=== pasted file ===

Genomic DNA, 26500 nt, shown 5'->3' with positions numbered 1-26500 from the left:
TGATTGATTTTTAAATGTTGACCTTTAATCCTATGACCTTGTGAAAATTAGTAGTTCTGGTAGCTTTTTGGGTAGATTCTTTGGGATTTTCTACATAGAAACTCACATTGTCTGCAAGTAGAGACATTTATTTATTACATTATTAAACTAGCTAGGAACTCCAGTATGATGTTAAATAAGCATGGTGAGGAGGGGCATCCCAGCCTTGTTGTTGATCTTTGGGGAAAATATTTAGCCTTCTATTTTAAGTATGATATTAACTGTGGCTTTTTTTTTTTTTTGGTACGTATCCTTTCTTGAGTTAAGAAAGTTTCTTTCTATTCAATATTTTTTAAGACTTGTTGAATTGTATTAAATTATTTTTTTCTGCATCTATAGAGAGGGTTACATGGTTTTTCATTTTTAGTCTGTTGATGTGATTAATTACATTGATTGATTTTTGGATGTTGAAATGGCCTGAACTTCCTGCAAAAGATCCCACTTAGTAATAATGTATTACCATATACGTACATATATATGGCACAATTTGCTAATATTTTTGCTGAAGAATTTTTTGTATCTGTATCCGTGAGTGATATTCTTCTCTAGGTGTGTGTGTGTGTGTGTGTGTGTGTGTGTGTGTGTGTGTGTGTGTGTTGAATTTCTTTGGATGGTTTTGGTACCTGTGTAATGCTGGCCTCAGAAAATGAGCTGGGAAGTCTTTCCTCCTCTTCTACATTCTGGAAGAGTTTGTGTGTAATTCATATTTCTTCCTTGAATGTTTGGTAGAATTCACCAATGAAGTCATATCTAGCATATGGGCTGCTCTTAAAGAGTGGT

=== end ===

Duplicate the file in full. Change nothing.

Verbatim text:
Genomic DNA, 26500 nt, shown 5'->3' with positions numbered 1-26500 from the left:
TGATTGATTTTTAAATGTTGACCTTTAATCCTATGACCTTGTGAAAATTAGTAGTTCTGGTAGCTTTTTGGGTAGATTCTTTGGGATTTTCTACATAGAAACTCACATTGTCTGCAAGTAGAGACATTTATTTATTACATTATTAAACTAGCTAGGAACTCCAGTATGATGTTAAATAAGCATGGTGAGGAGGGGCATCCCAGCCTTGTTGTTGATCTTTGGGGAAAATATTTAGCCTTCTATTTTAAGTATGATATTAACTGTGGCTTTTTTTTTTTTTTGGTACGTATCCTTTCTTGAGTTAAGAAAGTTTCTTTCTATTCAATATTTTTTAAGACTTGTTGAATTGTATTAAATTATTTTTTTCTGCATCTATAGAGAGGGTTACATGGTTTTTCATTTTTAGTCTGTTGATGTGATTAATTACATTGATTGATTTTTGGATGTTGAAATGGCCTGAACTTCCTGCAAAAGATCCCACTTAGTAATAATGTATTACCATATACGTACATATATATGGCACAATTTGCTAATATTTTTGCTGAAGAATTTTTTGTATCTGTATCCGTGAGTGATATTCTTCTCTAGGTGTGTGTGTGTGTGTGTGTGTGTGTGTGTGTGTGTGTGTGTGTGTGTTGAATTTCTTTGGATGGTTTTGGTACCTGTGTAATGCTGGCCTCAGAAAATGAGCTGGGAAGTCTTTCCTCCTCTTCTACATTCTGGAAGAGTTTGTGTGTAATTCATATTTCTTCCTTGAATGTTTGGTAGAATTCACCAATGAAGTCATATCTAGCATATGGGCTGCTCTTAAAGAGTGGT